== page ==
I am most looking forward to hijacking some Primordials with this thing. I have had some long, drawn-out games that have come down to Rashad Miller playing either a Diluvian Primordial or a Sepulchral Primordial. They gave him a huge advantage by casting a handful of spells, or reanimating a host of creatures. With Supplant Form in hand, you can wait until the Primordial resolves and targets in graveyards have been chosen. You then respond by playing our fun, new toy and making a copy of the Primordial. You can then hijack the cards he or she targeted in graveyards other than your own (with a bonus card coming from the original caster's yard). When their original Primordial attempts to resolve, and those targets are no longer there, those attempts will be countered. Your opponent will still get to resolve the one that was targeted in your yard, but you should have a 3-to-1 advantage in a four-person game. You had better do something pretty exciting with those cards and that token though, since your opponent will be untapping in a couple of turns with a Primordial in hand and a grudge to settle.

Of course, you can always use it on your own Primordials, assuming that is the type of gaudy card advantage you enjoy when you play Commander. It is not for everyone. Some people actually like keeping their friends. But if you are made of sturdier stuff than that, you can always play a Sepulchral Primordial, reanimate a handful of your opponents' best dead creatures. You can bounce your Primordial back to your hand, make a copy of it, and do a little more reanimation. You will still have the original Primordial in-hand…assuming your friends have somehow not shuffled up their cards and are starting a game without you in it.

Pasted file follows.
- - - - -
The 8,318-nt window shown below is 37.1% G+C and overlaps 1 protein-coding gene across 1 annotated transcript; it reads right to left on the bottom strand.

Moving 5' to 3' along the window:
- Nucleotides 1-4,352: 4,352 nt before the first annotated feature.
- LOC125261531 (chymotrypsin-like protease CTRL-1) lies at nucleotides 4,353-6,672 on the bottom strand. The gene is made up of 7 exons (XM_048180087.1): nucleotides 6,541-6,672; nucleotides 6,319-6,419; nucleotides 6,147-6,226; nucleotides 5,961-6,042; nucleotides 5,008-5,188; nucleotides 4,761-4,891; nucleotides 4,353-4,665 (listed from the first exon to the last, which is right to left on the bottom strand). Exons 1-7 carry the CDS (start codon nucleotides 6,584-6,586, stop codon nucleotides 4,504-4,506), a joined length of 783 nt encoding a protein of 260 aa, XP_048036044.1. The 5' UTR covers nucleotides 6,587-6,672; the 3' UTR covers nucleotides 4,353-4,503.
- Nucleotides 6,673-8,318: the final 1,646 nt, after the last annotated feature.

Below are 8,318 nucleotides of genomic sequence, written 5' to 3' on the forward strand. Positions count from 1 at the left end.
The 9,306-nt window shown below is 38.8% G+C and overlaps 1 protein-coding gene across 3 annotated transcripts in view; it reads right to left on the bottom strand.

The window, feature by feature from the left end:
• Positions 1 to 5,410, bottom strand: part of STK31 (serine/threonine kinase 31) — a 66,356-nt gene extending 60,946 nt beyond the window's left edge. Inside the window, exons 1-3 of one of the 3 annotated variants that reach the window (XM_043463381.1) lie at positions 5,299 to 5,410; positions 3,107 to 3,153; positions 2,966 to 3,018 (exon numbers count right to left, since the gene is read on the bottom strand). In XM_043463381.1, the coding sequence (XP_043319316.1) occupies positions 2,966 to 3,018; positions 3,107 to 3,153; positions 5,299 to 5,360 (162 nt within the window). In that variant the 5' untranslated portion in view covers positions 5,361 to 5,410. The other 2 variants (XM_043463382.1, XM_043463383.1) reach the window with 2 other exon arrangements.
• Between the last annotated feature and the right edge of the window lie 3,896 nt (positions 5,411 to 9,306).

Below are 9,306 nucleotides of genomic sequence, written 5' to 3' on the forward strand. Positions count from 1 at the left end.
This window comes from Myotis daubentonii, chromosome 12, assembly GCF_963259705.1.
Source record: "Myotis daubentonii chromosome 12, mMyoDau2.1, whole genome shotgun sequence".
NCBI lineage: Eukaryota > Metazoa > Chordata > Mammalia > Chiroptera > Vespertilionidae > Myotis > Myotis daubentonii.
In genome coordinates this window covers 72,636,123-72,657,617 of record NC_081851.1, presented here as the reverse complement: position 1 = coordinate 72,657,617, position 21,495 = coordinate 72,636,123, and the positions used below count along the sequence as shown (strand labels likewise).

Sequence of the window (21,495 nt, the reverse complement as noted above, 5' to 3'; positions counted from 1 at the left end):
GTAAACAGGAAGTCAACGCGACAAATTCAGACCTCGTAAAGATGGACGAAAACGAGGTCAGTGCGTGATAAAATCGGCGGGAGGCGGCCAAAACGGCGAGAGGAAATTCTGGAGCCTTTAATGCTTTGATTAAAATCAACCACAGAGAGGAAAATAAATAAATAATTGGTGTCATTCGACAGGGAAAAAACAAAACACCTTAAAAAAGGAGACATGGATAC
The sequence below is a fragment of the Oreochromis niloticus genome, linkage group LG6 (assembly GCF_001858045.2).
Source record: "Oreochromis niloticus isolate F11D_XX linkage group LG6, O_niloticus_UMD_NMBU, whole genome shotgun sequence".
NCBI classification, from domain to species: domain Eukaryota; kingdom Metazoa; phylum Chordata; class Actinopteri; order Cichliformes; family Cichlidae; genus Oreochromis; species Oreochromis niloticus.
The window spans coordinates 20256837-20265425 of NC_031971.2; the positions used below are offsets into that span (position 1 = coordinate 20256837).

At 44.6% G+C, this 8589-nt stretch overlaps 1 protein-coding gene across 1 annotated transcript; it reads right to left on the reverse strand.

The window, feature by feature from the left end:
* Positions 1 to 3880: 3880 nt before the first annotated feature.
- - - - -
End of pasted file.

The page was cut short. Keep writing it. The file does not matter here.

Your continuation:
You get to triple-up on any of your good "enters the battlefield" effects. Just flipping through my beloved Momir Vig, Simic Visionary deck; I see Acidic Slime, Solemn Simulacrum, Gilded Drake, Mystic Snake, Eternal Witness, and Draining Whelk as powerful sequences of cards to cast on either side of playing Supplant Form. Because it bounces the creature before it puts the token into place, it allows you to have fun with your legends, like Prime Speaker Zegana.

The card I am most excited about is Ixidron—a card that has threatened to end a couple of friendships at the Commander table—and getting to use its ability several times. I even end up with two essentially "face-up" copies of Ixidron at the end of the Supplant Form chain since Ixidron cannot turn token creatures face down.

There is no end to the forms you can supplant: from generating card advantage off your Nucklavee—you get to keep getting a red sorcery along with your Supplant Form—to bouncing the Commander your opponent has spent the last few turns building their way back up to…and attacking them with a copy of it; to whatever it is you enjoy doing when you play Commander…but doing it three times.

I already need three copies of this card for my existing Commander decks, and I can't imagine building a blue deck without one. Hopefully, I can start making some headway during Prerelease weekend.